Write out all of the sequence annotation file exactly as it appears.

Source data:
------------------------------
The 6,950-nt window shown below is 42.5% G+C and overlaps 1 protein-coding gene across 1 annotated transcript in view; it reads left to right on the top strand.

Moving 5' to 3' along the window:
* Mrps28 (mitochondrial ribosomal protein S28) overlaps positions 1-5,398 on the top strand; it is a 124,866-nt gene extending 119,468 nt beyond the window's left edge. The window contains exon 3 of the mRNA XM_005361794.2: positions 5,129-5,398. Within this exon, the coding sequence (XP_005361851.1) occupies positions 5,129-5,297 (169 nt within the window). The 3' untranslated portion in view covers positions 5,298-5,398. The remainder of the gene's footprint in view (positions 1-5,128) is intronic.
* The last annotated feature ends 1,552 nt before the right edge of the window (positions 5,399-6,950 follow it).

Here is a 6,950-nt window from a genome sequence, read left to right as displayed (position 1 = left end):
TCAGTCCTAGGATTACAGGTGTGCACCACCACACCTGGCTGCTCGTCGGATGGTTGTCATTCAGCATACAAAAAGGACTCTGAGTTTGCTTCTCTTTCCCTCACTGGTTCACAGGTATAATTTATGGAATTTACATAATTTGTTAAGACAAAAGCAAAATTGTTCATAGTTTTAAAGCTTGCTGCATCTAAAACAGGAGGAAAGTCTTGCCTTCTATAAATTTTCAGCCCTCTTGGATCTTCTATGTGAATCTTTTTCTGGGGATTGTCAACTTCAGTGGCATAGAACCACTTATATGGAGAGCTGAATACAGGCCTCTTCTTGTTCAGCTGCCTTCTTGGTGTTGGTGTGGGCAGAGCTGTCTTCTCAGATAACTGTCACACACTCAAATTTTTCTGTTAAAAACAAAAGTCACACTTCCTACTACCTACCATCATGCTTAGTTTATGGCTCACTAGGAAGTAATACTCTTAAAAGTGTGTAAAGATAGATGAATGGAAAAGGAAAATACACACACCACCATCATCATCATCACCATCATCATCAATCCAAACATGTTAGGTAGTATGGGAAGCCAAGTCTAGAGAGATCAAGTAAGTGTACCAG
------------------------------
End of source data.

The 6,950-nt window shown below is 42.5% G+C and overlaps 1 protein-coding gene across 1 annotated transcript in view; it reads left to right on the top strand.

Moving 5' to 3' along the window:
* Mrps28 (mitochondrial ribosomal protein S28) overlaps positions 1-5,398 on the top strand; it is a 124,866-nt gene extending 119,468 nt beyond the window's left edge. The window contains exon 3 of the mRNA XM_005361794.2: positions 5,129-5,398. Within this exon, the coding sequence (XP_005361851.1) occupies positions 5,129-5,297 (169 nt within the window). The 3' untranslated portion in view covers positions 5,298-5,398. The remainder of the gene's footprint in view (positions 1-5,128) is intronic.
* The last annotated feature ends 1,552 nt before the right edge of the window (positions 5,399-6,950 follow it).

Here is a 6,950-nt window from a genome sequence, read left to right as displayed (position 1 = left end):
TCAGTCCTAGGATTACAGGTGTGCACCACCACACCTGGCTGCTCGTCGGATGGTTGTCATTCAGCATACAAAAAGGACTCTGAGTTTGCTTCTCTTTCCCTCACTGGTTCACAGGTATAATTTATGGAATTTACATAATTTGTTAAGACAAAAGCAAAATTGTTCATAGTTTTAAAGCTTGCTGCATCTAAAACAGGAGGAAAGTCTTGCCTTCTATAAATTTTCAGCCCTCTTGGATCTTCTATGTGAATCTTTTTCTGGGGATTGTCAACTTCAGTGGCATAGAACCACTTATATGGAGAGCTGAATACAGGCCTCTTCTTGTTCAGCTGCCTTCTTGGTGTTGGTGTGGGCAGAGCTGTCTTCTCAGATAACTGTCACACACTCAAATTTTTCTGTTAAAAACAAAAGTCACACTTCCTACTACCTACCATCATGCTTAGTTTATGGCTCACTAGGAAGTAATACTCTTAAAAGTGTGTAAAGATAGATGAATGGAAAAGGAAAATACACACACCACCATCATCATCATCACCATCATCATCAATCCAAACATGTTAGGTAGTATGGGAAGCCAAGTCTAGAGAGATCAAGTAAGTGTACCAG